What would Marcel Duchamp have thought of the age of 3D printing, had he foreseen it? I reckon that the inventor of the “readymade” work of art — i.e.[...]
Mike Hamad, a music writer for The Hartford Courant, has a deep and abiding love for Phish. He also has a talent for drawing “schematics” or maps that turn the experience of listening to music into something visual.[...]
A great deal of mythology has built up around the life of Jack Kerouac, and especially around the experiences that went into his best-known work, the 1957 novel On the Road.[...]
As a podcaster, I’ve long since grown used to the idea of periodically issuing audio content. But the convenient recording, internet, and computer, and mobile listening technologies that made such a medium possible only really converged in the early 2000s.[...]
What do we have here? Just the oldest known illustration of circumcision being performed. Actually, it’s a colorful re-creation of a bas-relief (see original here) found in an Egyptian tomb built for Ankhmabor in Sakkara, Egypt. It dates back to around 2400 B.C.E.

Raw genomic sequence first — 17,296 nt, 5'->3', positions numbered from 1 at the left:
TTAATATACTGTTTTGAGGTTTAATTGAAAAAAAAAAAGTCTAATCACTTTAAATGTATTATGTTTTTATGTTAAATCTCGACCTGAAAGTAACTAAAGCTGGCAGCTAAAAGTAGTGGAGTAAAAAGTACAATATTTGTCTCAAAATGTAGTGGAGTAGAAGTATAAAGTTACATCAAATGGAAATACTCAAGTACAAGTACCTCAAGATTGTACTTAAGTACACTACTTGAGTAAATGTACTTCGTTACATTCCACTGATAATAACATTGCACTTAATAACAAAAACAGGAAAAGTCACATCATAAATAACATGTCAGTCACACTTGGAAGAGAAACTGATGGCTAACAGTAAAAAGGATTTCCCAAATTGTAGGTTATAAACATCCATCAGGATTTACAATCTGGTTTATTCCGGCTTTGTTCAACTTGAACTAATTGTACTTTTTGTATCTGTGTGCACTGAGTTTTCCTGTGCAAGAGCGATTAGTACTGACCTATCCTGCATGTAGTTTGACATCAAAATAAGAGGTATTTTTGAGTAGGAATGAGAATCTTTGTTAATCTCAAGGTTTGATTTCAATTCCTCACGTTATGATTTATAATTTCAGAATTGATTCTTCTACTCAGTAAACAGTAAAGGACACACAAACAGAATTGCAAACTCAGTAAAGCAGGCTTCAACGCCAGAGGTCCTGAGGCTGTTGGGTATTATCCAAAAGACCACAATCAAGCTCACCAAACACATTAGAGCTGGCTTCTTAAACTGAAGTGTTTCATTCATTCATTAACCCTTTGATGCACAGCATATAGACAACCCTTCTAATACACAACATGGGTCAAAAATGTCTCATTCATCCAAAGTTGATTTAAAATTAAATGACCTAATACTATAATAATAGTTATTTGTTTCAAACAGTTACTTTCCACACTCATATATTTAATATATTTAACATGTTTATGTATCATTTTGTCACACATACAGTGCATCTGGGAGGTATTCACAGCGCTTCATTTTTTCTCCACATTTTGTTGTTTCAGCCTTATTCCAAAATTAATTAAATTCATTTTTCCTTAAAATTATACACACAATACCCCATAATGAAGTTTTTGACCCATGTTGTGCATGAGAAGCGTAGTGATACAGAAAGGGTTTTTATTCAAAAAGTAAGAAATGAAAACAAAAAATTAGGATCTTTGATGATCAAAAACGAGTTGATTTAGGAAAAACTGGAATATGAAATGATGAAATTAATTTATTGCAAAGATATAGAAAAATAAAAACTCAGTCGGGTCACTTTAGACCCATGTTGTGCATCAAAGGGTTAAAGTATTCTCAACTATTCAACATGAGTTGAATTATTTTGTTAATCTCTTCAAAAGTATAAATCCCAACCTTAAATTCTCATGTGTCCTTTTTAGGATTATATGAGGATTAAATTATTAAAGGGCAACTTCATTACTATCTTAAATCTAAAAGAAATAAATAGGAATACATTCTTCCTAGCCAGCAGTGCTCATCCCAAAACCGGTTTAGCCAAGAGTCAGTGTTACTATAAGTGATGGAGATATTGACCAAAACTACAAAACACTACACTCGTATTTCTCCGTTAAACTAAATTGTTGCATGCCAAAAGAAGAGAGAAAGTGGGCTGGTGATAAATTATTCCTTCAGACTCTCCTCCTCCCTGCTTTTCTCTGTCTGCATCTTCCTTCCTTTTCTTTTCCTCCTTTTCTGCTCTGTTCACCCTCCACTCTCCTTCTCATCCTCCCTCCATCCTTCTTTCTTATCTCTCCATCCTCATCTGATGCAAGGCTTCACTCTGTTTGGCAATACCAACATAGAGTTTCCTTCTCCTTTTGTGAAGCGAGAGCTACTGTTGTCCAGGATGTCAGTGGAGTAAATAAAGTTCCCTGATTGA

The origins of circumcision remain unclear.
“When I got off the boat from France years ago, the first person I met was Salvador Dalí, and I realized I was born surrealist,” said Isabelle Collin Dufresne, better known by her artistic nom-de-plume Ultra Violet. Dufresne died Saturday in New York City after years of battling cancer.[...]
Samuel Beckett was a playwright, a novelist, a Nobel Prize winner and the chauffeur for a school-aged André the Giant. He was also, apparently, a compulsive doodler. The original manuscripts of his first and second novels, Murphy and Watt respectively, are covered in marginalia.[...]
Unlikely collaborations in pop music abound: Run DMC and Aerosmith? It works! U2 and Luciano Pavarotti? Why not? Robert Plant and Alison Krauss? Sure! Anyone and Kermit the Frog? Yes. They don’t always work out, but the attempts, whether kismet or trainwreck, tend to reveal a great deal about the partners’ strengths and weaknesses.[...]
Upon his tragic early death at 40, John Lennon left behind a body of work few popular artists could hope to equal. And that’s only the published stuff.[...]
Every true Renaissance man needed a wealthy patron, and many Italian artist-inventor-scholar-poets found theirs in Lorenzo de’Medici, scion of a Florentine dynasty and himself a scholar and poet. Lorenzo either sponsored directly or helped secure commissions for such 15th century art stars as Michelangelo Buonaroti and Leonardo da Vinci.[...]